When Daisy cries because she's sad about something stupid, it takes every ounce of self restraint I have to not say, "What?? You're crying about that?! What are you, seven?!?!"
When Hank gets sick, she dreads telling me, because my natural reaction is to say, "Again?!?!" and stomp around the house like a
("Hey Mike," you interject, "Doesn't this make you a lousy husband and father?"
Screw you! Get your own blog!)
Anyway, through great self-study, introspection, and constant berating by my family, I'm slowly learning how to act more like one of you humans. For example, if Hank is feeling under the weather, I now know to unclench my jaw before asking Hank if she'd like a cup of hot tea. Me smart!
All of this training has come in handy this week, because Hank and Daisy have both been home sick FOR THE LAST FOUR AND A HALF DELIGHTFUL DAYS. Oh, the euphoric joy of forced confinement. Pinch me. Meanwhile, I've been immune to this bug. For the last several years, I haven't really gotten any colds. Occasionally, I'll get a little bit of a sore throat, or I'll be sniffly, but it's always really low-grade stuff. I am impervious to the common cold.
Anyway, with Hank out of action, I've been taking on more of the cooking duties this week. Mostly this consists of us ordering more take-out, but I have "cooked" up a batch of fish sticks and frozen pot stickers. I am, in case it's not blindingly obvious, an untrained, terrible, and very lazy cook. Today, however, when contemplating a dinner plan, I stared at the packages of defrosted chicken legs that have been sitting in our refrigerator for the last four and a half days. Something needed to happen with them, but what?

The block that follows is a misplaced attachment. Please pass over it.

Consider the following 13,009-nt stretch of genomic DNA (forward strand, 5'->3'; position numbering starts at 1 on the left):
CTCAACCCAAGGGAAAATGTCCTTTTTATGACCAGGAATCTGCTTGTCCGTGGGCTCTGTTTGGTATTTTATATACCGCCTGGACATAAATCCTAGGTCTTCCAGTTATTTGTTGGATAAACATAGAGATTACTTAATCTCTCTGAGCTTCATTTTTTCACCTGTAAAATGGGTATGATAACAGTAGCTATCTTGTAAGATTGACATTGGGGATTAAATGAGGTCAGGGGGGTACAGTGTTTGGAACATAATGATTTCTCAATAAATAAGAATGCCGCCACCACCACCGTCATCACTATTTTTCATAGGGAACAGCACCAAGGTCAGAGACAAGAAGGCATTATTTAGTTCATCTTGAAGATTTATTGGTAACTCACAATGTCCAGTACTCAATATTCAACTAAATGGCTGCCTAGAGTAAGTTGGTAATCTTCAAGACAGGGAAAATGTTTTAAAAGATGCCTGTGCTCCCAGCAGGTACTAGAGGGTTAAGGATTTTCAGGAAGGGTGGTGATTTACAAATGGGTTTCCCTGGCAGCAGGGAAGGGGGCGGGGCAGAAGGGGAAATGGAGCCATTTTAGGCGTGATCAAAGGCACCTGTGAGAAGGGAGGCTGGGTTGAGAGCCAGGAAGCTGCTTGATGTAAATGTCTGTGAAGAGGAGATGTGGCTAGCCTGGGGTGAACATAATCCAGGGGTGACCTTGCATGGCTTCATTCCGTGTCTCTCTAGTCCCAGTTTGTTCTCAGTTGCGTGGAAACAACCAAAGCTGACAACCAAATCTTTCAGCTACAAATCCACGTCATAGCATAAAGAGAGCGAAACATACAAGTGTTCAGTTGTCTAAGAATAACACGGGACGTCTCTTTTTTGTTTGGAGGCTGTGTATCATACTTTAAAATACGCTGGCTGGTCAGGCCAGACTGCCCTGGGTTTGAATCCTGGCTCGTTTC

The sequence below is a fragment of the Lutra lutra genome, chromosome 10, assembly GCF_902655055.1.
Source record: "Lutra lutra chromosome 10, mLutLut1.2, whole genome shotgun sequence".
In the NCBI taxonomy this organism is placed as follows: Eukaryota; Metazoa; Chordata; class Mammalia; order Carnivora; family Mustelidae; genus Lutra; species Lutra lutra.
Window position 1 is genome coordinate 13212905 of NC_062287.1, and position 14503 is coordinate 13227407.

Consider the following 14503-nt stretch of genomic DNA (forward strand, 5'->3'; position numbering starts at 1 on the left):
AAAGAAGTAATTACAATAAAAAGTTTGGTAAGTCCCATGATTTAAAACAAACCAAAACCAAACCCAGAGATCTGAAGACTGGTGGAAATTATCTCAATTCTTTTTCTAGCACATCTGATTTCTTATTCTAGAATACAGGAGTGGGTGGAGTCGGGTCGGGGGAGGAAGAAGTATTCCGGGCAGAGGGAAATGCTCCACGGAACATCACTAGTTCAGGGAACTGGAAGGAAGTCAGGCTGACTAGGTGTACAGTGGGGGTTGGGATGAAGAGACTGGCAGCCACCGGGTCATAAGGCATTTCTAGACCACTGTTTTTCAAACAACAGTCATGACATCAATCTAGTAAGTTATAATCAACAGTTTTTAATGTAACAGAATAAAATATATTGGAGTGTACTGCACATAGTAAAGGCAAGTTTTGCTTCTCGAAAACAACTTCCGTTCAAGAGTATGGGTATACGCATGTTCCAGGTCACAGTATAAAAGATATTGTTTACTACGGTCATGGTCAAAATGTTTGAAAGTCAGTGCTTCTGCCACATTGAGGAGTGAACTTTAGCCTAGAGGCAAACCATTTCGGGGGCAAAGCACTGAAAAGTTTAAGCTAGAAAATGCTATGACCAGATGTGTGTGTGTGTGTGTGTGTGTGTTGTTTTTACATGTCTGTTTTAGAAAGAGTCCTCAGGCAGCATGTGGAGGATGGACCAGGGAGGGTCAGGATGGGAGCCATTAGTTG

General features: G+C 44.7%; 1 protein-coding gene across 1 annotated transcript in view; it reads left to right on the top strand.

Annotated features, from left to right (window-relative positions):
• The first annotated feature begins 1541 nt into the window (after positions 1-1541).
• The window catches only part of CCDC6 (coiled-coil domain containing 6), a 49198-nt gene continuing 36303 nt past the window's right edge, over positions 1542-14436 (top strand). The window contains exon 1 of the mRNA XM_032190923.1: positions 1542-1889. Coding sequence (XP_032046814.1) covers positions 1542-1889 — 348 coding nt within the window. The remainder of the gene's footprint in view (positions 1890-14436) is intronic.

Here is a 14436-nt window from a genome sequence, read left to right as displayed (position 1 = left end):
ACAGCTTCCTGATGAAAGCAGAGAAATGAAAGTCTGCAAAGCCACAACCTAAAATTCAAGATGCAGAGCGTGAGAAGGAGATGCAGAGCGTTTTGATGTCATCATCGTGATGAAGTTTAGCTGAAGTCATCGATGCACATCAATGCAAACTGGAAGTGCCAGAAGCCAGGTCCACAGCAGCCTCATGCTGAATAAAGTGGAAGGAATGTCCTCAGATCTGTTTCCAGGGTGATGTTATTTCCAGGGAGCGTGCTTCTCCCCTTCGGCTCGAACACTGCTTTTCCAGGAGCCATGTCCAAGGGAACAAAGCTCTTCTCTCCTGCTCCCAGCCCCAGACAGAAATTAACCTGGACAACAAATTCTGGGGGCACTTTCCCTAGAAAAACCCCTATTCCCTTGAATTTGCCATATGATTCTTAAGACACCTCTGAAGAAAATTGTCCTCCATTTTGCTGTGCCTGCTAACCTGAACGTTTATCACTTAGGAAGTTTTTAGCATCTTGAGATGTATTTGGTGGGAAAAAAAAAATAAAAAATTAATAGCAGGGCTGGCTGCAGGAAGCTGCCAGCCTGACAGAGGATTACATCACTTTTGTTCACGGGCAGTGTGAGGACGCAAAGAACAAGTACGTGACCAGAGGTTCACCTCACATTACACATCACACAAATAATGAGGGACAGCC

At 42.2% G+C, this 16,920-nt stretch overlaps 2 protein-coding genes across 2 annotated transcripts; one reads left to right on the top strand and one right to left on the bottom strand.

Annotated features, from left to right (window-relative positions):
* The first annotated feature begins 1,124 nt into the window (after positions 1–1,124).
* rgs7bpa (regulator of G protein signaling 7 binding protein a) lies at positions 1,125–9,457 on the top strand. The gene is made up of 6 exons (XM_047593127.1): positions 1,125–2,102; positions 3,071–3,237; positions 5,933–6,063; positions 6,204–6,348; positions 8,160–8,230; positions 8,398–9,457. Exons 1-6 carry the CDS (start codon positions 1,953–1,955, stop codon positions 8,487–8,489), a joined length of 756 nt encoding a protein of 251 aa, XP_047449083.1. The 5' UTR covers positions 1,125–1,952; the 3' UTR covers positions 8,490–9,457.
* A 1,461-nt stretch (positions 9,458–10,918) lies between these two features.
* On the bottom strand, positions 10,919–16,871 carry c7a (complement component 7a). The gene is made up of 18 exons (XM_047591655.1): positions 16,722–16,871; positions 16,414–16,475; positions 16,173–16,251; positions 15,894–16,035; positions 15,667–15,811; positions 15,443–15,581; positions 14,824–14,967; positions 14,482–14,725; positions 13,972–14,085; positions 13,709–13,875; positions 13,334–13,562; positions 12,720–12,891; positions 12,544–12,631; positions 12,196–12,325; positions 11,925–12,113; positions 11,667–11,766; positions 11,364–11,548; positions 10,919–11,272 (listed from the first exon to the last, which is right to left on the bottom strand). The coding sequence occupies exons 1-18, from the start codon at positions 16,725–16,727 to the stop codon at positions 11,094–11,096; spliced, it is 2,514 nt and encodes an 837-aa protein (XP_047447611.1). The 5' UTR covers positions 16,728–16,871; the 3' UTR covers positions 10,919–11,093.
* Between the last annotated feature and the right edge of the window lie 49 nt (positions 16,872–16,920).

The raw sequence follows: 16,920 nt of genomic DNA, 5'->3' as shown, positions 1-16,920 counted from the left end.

Microwave chicken ala Mike? Maybe not so nurturing.
Boiled chicken fiesta? With salt? Hmmmm, maybe not so tasty.
Then, inspiration struck. Maybe it was the discussion I had at brunch about the Houston market with its impressive lard display (19 facings!). Maybe it was the fact that I rarely get to eat one of my favorite foods because it's unhealthy and not Daisy friendly (allergens). Maybe it was hubris. Regardless, I googled a bit, and then turned to Hank and said, "I'm making fried chicken!"
Ok, the recipe didn't look particularly delicious, but it had the irresistable quality of looking allergen-free and easy. I'm all about the easy.
Hank suggested a complementary side vegetable (chard!) and gave me detailed instructions on how to cook it. Meanwhile, I started to heat up nearly all of the cooking oil in the house. I love fried! I chopped, sauteed, seasoned, rolled, and fried the various ingredients. At the end of this absurd exercise I had some chard which was almost as good as Hank makes, and six legs of fried chicken.
So, was it good? Good is a strong word. It was slightly overcooked and a bit bland, but to be perfectly honest, it might not have been the worst fried chicken I have ever had.
I don't say that to be self-deprecating. I say that to brag. I have been fist-pumping and thrusting my arms in the air, touchdown style, ever since dinner. A casual observer would assume that I had thrown the chicken legs into the end zone rather than turning them into mediocre fried chicken, but they would be tragically incorrect.
I am THRILLED to have made overcooked and bland fried chicken. I can't believe I didn't start an oil fire, or give my family salmonella. Having the meal be edible is really just figurative gravy. Daisy, whose favorite food might be crispy chicken skin but had never had fried chicken before, really dug it.
Afterwards, Hank turned to me and and charitably said "You cook. You clean. Now all you have to do is cure the common cold."
I raised my eyebrows at her and said, "I have cured the common cold."